Basel Committee Classifies Bitcoin as High Risk for Banks
Basel Committee has recommended the highest risk standards for banks engaging in crypto-related activities.
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The Basel Committee for the world’s leading central banks proposed a maximum capital requirement for crypto exposure because of risk arising from price volatility and money laundering.
Banking Committee Suggests Prudence for Crypto
The Basel Committee on Banking Supervision published a report Thursday addressing the risks posed by cryptocurrencies.
The report proposed “conservative prudential treatment” for crypto assets. The Basel Committee’s members include the U.S. Federal Reserve, the Bank of England, Deutsche Bundesbank, and the Bank of France, among others.
The report stated that cryptocurrencies pose “global financial stability concerns and risks to the banking system in the absence of a specified prudential treatment.”
This is the second draft of the prudence proposal put forward by the committee in the last two years.
The group classified crypto assets into two categories: one for traditional securities and fiat-backed stablecoins, and another for cryptocurrencies with no asset backing them. The Basel Committee recommended the regular Basil Framework for the first category, which also applies to traditional commodities. The second group was flagged as “high risk,” and the body urged maximum caution, including a suggested capital requirement of 1,250%.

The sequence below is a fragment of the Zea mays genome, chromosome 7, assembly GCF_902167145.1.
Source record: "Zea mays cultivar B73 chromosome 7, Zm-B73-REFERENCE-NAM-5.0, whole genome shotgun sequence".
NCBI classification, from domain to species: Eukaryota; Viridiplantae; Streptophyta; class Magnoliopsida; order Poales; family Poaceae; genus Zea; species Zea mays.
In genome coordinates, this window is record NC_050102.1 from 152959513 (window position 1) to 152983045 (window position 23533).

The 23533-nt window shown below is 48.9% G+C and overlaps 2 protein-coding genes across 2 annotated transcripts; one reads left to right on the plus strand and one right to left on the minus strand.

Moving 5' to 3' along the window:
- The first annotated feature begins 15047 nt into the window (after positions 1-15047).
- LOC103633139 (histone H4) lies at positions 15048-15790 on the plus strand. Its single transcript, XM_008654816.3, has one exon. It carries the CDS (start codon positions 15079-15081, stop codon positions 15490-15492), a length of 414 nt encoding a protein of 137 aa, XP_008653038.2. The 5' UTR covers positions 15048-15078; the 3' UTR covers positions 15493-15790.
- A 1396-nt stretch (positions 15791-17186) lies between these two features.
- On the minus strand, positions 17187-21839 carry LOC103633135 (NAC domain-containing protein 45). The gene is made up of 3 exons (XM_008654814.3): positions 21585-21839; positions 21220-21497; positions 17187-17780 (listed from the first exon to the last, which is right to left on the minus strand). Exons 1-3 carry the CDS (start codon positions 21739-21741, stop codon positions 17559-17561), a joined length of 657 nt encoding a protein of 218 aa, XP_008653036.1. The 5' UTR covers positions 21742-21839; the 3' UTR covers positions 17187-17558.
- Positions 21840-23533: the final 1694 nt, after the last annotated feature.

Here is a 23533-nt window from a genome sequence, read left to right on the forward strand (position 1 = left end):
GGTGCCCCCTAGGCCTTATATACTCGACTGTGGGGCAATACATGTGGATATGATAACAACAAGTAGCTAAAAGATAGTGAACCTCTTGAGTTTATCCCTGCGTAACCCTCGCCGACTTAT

Banks are required to set aside adequate capital to cover losses from activities such as lending. The capital requirement is different for various classes of assets. For instance, the requirement is lower for real estate than oil-backed securities.
While partnerships between traditional banking services and crypto businesses are currently few and far between, the Basel Committee has highlighted its concerns that some banks might engage with the space in the future. El Salvador’s recent move to make Bitcoin legal tender, and the support of other Latin American leaders, speaks volumes of this rising interest.
Basel Committee has invited comments on the matter till Sept. 10.